Have you ever watched a cartoon or looked at a painting and wished you could slip inside it? Well, that is exactly what Extended Reality (XR) Artist from Glasgow, Ian Crighton, does every day. The digital designer who put on a virtual reality headset a few years ago is now creating most of his artwork whilst standing right inside it.
From traditional art to graphic design and virtual reality (VR)
“I’ve been drawing and illustrating all of my life,” reflects Ian when asked about his career path. Experienced in traditional art, such as acrylic and oil paintings, as well as having done his fair share of graffiti murals, Ian studied graphic design and moved into advertising in the 00s.
It was only in 2016 when Ian first tried drawing in 3D space with virtual reality using Tilt Brush by Google. “I picked up the VR headset and controllers and its as if everything came to me naturally. I immediately realized the potential for it,” he recalls. “I remember saying to my partner soon after that I was going to buy a VR headset and create art with it, she thought I was crazy. But when I showed her what could be produced and she got to experience it first hand, she also realized that my expensive investment was worthwhile.”
As Ian dove into 3D art, he started to produce work in more advanced sculpting and painting tools like MasterpieceVR, Gravity Sketch, Tilt Brush and more, which has since opened up a lot of great opportunities. “I participated in and won a few competitions, which led to me being approached by MasterpieceVR to do some work for the company. Nowadays I work for them as a consultant artist which affords me a lot of great insight by directly working alongside other VR art enthusiasts and developers.”
Nature inspires virtual and augmented reality (AR) projects
The 3D work Ian creates can be exported and used in both virtual and augmented reality scenarios. But Ian’s inspiration remains in a mix of sci-fi and real-life environments. “I do a lot of cycling and I enjoy spending time outdoors, which is where I always look for inspiration. When I travel I take a lot of photographs and sketches of local landmarks and the natural scenery, When I return home I go through these in better detail and see what catches my eye for a certain project or piece.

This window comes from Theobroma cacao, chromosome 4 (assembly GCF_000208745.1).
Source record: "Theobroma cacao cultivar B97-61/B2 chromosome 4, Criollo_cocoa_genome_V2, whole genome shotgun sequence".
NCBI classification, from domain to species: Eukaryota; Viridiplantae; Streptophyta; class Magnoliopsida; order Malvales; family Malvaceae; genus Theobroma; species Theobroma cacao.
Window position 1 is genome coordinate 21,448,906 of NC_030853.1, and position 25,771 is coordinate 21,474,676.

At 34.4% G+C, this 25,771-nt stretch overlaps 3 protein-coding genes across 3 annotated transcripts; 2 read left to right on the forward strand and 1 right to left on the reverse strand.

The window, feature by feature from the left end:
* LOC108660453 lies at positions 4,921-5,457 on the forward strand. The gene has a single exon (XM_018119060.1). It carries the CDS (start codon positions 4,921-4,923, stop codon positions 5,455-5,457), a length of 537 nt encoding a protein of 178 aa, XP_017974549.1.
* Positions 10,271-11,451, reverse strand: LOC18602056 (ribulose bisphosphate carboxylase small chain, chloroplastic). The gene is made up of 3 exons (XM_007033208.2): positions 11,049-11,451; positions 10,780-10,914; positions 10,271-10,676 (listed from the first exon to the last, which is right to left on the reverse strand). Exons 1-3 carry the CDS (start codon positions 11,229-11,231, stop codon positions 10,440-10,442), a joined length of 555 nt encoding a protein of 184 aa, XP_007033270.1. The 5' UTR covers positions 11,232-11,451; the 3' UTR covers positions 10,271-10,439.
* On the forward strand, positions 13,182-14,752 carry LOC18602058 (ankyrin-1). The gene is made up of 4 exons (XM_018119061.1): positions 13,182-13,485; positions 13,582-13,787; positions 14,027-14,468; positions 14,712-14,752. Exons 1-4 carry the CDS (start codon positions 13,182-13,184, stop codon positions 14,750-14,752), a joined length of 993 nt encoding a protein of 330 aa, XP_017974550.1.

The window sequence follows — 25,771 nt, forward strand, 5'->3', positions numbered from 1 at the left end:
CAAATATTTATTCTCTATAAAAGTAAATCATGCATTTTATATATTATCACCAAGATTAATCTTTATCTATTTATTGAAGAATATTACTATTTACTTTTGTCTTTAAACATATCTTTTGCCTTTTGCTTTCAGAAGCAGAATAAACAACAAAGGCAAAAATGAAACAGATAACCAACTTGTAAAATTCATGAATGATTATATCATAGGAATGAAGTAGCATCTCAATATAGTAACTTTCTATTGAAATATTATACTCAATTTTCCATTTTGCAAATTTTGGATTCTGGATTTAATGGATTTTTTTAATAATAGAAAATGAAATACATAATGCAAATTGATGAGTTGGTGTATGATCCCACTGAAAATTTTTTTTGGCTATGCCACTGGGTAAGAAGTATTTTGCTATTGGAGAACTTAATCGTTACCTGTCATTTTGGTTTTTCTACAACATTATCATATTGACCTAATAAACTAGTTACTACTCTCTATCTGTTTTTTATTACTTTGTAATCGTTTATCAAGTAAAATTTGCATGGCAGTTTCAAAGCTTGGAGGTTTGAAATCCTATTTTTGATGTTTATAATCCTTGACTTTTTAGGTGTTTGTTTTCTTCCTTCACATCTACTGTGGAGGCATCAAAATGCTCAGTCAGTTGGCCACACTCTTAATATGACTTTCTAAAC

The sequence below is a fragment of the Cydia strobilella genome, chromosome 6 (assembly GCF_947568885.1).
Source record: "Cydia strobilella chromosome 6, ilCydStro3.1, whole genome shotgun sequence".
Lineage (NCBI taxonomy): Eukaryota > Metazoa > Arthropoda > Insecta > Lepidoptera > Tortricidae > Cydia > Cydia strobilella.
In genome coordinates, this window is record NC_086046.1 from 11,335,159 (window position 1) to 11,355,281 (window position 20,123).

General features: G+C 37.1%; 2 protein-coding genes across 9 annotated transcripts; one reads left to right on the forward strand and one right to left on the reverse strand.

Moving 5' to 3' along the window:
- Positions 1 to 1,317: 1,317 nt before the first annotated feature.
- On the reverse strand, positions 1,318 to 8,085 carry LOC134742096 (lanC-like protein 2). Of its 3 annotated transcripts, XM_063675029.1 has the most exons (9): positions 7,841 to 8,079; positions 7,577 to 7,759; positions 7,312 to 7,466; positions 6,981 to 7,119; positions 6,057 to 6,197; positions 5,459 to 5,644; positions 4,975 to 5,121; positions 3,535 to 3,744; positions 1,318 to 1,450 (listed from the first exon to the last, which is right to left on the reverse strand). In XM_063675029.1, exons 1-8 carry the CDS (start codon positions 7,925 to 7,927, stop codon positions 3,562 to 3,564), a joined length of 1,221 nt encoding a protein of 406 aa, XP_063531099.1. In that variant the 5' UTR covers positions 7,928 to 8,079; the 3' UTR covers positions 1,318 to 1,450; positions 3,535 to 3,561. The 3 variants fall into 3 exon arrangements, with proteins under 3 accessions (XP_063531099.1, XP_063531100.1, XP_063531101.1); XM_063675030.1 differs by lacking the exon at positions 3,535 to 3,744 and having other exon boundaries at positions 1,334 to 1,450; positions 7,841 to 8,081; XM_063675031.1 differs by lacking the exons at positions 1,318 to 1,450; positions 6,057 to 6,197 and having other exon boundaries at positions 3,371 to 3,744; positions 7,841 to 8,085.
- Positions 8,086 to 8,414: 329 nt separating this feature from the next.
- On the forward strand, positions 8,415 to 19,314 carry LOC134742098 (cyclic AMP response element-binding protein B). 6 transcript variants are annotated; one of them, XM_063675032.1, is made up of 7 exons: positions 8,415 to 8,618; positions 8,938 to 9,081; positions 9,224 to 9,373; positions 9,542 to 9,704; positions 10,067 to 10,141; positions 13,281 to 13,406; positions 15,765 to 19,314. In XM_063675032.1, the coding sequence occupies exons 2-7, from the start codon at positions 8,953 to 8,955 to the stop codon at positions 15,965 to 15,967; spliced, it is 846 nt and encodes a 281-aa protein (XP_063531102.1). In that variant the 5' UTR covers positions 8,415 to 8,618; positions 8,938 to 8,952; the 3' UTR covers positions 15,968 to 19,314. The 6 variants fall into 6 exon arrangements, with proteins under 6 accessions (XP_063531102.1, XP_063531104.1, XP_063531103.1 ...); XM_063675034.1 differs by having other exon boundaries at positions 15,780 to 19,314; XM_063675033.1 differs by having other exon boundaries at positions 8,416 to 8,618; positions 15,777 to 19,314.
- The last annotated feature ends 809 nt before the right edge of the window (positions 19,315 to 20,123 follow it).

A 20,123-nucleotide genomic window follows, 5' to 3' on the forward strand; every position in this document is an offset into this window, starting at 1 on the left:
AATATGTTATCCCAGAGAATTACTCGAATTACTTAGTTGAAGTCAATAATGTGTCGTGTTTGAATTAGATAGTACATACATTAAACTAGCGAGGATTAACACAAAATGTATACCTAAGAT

“A lot of the work I do is commissioned, but I also do a lot of concept work for myself where I explore themes that are close to me. I get inspiration from popular culture and cinematic films. I have always been a sci-fi buff and like to think I have good spatial awareness combined with quite a mechanical mind, so I tend to lean towards the futuristic-looking subject matter.”
Ian cites Martin Nebelong as one of his biggest inspirations in the field and suggests that other extended reality artists should look him up for XR art inspiration and technique. Other worthy mentions are Kevin Ang, Mez Breeze and Lee Mason artists and innovators pushing the virtues of XR art and development.
Pros of drawing in virtual reality
“The process of creating art in virtual reality is quite intuitive. Objects that would take hours to produce otherwise, can be done in a matter of minutes using VR,” tells Ian. “Another great benefit is the fact that you can step into your artwork. If you are doing graphic design or real-life illustrations, you cannot slide into the landscape and explore it. In virtual reality, you can be a part of it. It is very inspiring and mind-blowing to me, to immerse myself in a piece that I have done.
“I honestly think that XR has great value not just for creators but also for those who appreciate art. Currently, it is early adopters, who are enjoying it but it is going to catch on within a more mainstream audience. A whole new generation is coming into the market now who are already switched on to virtual and augmented reality.”
Life of an XR artist
On average Ian spends around six hours a day in a virtual reality workspace.“I work on three to four pieces at a time in VR, but I do still produce draft sketches on paper to create story-boards and then take these concepts into the virtual environments.”
Constant learning is key to maintaining and growing skills in VR art tells Ian. “I am part of a global XR community and meet up often in virtual reality with my international colleagues to share challenges, artworks, and ideas. We give feedback and encourage ideas. The XR art is still fresh as a field and you can also get in touch with software developers and voice opinions on things that work and perhaps don’t work so well with the apps we use. I would definitely advise anyone trying their hand at VR art to let their imagination run wild and utilize and push the boundaries with as many of the tools available so that you can create the art that you and others want to see.”
Currently, Ian is working on one of his favorite projects for MasterpieceVR. He is creating assets for an animation that he has storyboarded, this is for an animated promotional piece that they are creating, and has been given pretty much free reign with the concept. “The guys are letting me be quite free with what I conceive and its both exhilarating and exciting, especially to be contributing to such awesome application development. I am currently building a character called the ‘Alien Walker’ as well as the scene and environment set pieces.”